5. If you suffer from disylexia or autism, buns are round, so do not throw the bread which is square... we need it for toasting.
                  6. No writing in the margins with pencil, please use a biro.
                  Dated: 17th September 1888.

                  Comment


                  • #39
                    Originally posted by A.P. Wolf View Post
                    Dated: 17th September 1888.
                    That's a very interesting date to choose, AP. I wonder why?

                    Chris
                    Christopher T. George, Lyricist & Co-Author, "Jack the Musical"
                    https://www.facebook.com/JackTheMusical/ Hear sample song at https://tinyurl.com/y8h4envx.

                    Organizer, RipperCon #JacktheRipper-#True Crime Conferences, April 2016 and 2018.
                    Hear RipperCon 2016 & 2018 talks at http://www.casebook.org/podcast/.

                    Comment


                    • #40
                      Originally posted by Chris G. View Post
                      The marginalia, written in ink, has deteriorated dramatically, and faded to the extent that it is now hard to make out, as we showed in Ripperologist 100. By contrast, today, apparently, the endpaper notation, written in pencil, looks clearer, to my eye, than the marginalia. I am going by the photographs we ran, and naturally SPE makes a good point that one should really judge by seeing the documents in person, and I admit that disadvantage.

                      Chris
                      Doesn't some ink fade with time, whereas pencil, if not rubbed, retains its fresh appearance?

                      Comment


                      • #41
                        Originally posted by Paul View Post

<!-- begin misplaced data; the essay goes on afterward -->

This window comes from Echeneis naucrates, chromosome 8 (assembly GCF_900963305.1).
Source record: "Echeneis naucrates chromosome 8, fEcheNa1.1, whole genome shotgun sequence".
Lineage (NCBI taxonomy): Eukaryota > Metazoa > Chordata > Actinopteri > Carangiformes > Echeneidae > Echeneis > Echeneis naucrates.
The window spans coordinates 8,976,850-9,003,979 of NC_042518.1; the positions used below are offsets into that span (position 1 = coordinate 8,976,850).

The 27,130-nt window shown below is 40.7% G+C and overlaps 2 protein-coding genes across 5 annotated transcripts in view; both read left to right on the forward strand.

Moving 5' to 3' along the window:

Doesn't some ink fade with time, whereas pencil, if not rubbed, retains its fresh appearance?
                        I think you're right, Paul. The constituents of the ink would make it prone to oxidation and other chemical reactions with the air that would cause its appearance to deteriorate over time. The graphite in a pencil, in contrast, wouldn't be as susceptible to such phenomena.

                        Comment


                        • #42
                          Originally posted by Sam Flynn View Post
                          I think you're right, Paul. The constituents of the ink would make it prone to oxidation and other chemical reactions with the air that would cause its appearance to deteriorate over time. The graphite in a pencil, in contrast, wouldn't be as susceptible to such phenomena.
                          Which proves that my old schoolmasters were correct when they used to tell me, "George, get the lead out!"

                          Chris
                          Christopher T. George, Lyricist & Co-Author, "Jack the Musical"
                          https://www.facebook.com/JackTheMusical/ Hear sample song at https://tinyurl.com/y8h4envx.

                          Organizer, RipperCon #JacktheRipper-#True Crime Conferences, April 2016 and 2018.
                          Hear RipperCon 2016 & 2018 talks at http://www.casebook.org/podcast/.

                          Comment


                          • #43
                            Originally posted by Chris G. View Post
                            Which proves that my old schoolmasters were correct when they used to tell me, "George, get the lead out!"

                            Chris
                            Yes, well you can go and stand in the corner with the pointy hat on for that one, and I'll refrain from making comments about the lead in your pencil.

                            Comment


                            • #44
                              Originally posted by Sam Flynn View Post
                              I think you're right, Paul. The constituents of the ink would make it prone to oxidation and other chemical reactions with the air that would cause its appearance to deteriorate over time. The graphite in a pencil, in contrast, wouldn't be as susceptible to such phenomena.
                              Hello boyo. Fel ach? Fi cannot areithia Cymraeg o'r gorau , namyn hon ewyllysia 'n obeithiol bod da ddigon at chymysga hychydig boblogi. 'm ymysg 'u!

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                              • #45
                                Which means, I am out of the office at the moment. I will respond upon my return.